Birmingham Phoenix 145 for 4 (Allen 43, Smeed 36) beat Trent Rockets 144 for 6 (Malan 51, Milne 2-13) by six wickets
Milne equalled the most economical analysis by any bowler delivering their full contribution of 20 deliveries in the competition to help keep Northern Rockets to a modest total of 144 on what appeared to be a fine batting track.
While Dawid Malan made 51, the highest score of the match, he struggled for fluency for much of his innings. At once stage, Moeen Ali was able to bowl 10 successive deliveries for a cost of just 10 runs with Benny Howell again impressing with his control and variations.
Only Alex Hales and Samit Patel scored at the rate Trent Rockets would have wanted. But Hales skied ball 44 to mid-off, the victim of a neat piece of bowling from Moeen who floated one a little wide, and without his impetus, the innings failed to ignite.
In taking 59 from the first 20 balls of the reply - a record for a Powerplay in this competition even before the final five balls of the period (they only added one more in that next set) Smeed and Finn Allen soon broke the back of the run-chase with Phoenix reaching their target with six wickets and 26 deliveries to spare. Only once in the competition to date, when Manchester Originals defeated Phoenix with 27 balls remaining, has that margin been exceeded.
While Trent Rockets, who won their first three matches, stay top, it's a result that revives Birmingham Phoenix's campaign. They move into the top four.
Despite bowling two sets in the Powerplay, Milne went for just 13 runs from his 20 deliveries. Bowling at a sharp pace and cramping the batters for room, Milne's spell included 14 dot balls while he also claimed the wickets of D'Arcy Short, dismissed for a duck in the opening moments of the game, and Rashid Khan. Tom Helm's first five balls, by contrast, cost 18 runs. It was, in many ways, the defining contribution of the match. But it's a batter's game and it was Smeed's impressive innings which won the Hero of the Match award.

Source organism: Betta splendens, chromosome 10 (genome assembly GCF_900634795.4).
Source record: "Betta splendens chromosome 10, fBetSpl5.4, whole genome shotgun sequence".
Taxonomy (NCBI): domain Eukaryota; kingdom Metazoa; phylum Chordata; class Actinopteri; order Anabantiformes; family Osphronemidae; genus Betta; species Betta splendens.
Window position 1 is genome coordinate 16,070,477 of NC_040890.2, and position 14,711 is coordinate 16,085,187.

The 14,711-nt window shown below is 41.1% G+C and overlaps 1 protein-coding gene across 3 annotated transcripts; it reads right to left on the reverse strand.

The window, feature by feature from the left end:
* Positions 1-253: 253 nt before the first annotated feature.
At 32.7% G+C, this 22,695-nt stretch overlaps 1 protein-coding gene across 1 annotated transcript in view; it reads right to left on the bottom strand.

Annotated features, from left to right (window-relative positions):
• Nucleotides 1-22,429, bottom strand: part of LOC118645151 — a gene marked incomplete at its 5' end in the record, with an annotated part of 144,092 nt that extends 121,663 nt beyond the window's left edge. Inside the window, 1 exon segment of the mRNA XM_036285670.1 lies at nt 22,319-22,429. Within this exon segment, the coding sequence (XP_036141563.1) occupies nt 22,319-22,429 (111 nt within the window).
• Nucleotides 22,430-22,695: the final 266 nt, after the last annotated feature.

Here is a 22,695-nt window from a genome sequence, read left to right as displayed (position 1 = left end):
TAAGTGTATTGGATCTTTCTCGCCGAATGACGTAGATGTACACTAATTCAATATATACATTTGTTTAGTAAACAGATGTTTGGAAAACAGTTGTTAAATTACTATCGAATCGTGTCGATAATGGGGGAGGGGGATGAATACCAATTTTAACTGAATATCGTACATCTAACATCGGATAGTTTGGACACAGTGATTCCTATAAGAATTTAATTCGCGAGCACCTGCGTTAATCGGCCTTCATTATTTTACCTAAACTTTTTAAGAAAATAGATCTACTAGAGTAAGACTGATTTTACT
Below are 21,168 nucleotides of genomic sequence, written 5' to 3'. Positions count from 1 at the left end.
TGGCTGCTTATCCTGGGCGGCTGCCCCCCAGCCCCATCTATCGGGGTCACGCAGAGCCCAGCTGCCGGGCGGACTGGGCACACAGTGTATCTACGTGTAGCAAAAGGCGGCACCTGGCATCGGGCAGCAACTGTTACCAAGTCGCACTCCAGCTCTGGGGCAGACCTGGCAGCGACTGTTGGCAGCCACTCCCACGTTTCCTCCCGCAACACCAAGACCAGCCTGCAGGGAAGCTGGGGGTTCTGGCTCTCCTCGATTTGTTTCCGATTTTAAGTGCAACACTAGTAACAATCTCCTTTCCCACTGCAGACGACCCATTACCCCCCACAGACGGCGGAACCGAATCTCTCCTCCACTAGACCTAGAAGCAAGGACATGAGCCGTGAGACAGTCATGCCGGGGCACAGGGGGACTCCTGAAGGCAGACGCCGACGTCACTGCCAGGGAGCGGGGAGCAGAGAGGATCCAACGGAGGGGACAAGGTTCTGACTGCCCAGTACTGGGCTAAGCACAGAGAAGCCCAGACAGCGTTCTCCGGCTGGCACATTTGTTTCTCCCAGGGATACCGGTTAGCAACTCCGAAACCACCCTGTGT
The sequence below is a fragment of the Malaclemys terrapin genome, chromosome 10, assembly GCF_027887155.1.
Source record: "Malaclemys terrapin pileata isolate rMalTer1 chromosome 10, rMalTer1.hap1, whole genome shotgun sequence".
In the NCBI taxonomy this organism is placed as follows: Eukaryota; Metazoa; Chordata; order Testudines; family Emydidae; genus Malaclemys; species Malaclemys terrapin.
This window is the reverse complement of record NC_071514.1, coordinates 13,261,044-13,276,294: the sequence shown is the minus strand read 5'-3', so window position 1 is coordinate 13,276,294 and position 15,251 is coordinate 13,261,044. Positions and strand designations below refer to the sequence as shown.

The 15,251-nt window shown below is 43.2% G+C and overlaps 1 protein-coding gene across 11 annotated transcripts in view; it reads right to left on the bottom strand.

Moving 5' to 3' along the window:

Going according to Malan?
In an innings that provided something of a microcosm of his career, Malan top-scored for Trent Rockets. But he did so at such a run-rate that it remains debatable how valuable an innings it was. Certainly there were moments in Malan's innings - not least when he had scored seven off his first 12 deliveries despite batting in the Powerplay - when his run-rate appeared to put pressure on his partners. Hales' dismissal, caught at mid-on, could be put down to just such pressure.
As so often, Malan started to make up for lost time as he innings progressed. From having scored 29 from 29, he finished with 51 from 41. But his run-out - he was the victim of a direct hit from Moeen fielding at wide mid-off - from the 91st delivery of the innings prevented him from fully cashing in on the investment he had made at the start. And when the opposition gallop to victory with more than a quarter of the allotted deliveries unused, there are bound to be questions about how well he paced his innings.
The counter argument is that, without Malan, Trent Rockets may not have got anywhere near 144. This was their highest score of the competition to date, after all, and the site of Rashid, flailing like a drowning man at No. 6, and Matt Carter at No. 8, suggested their batting lacks a bit of depth.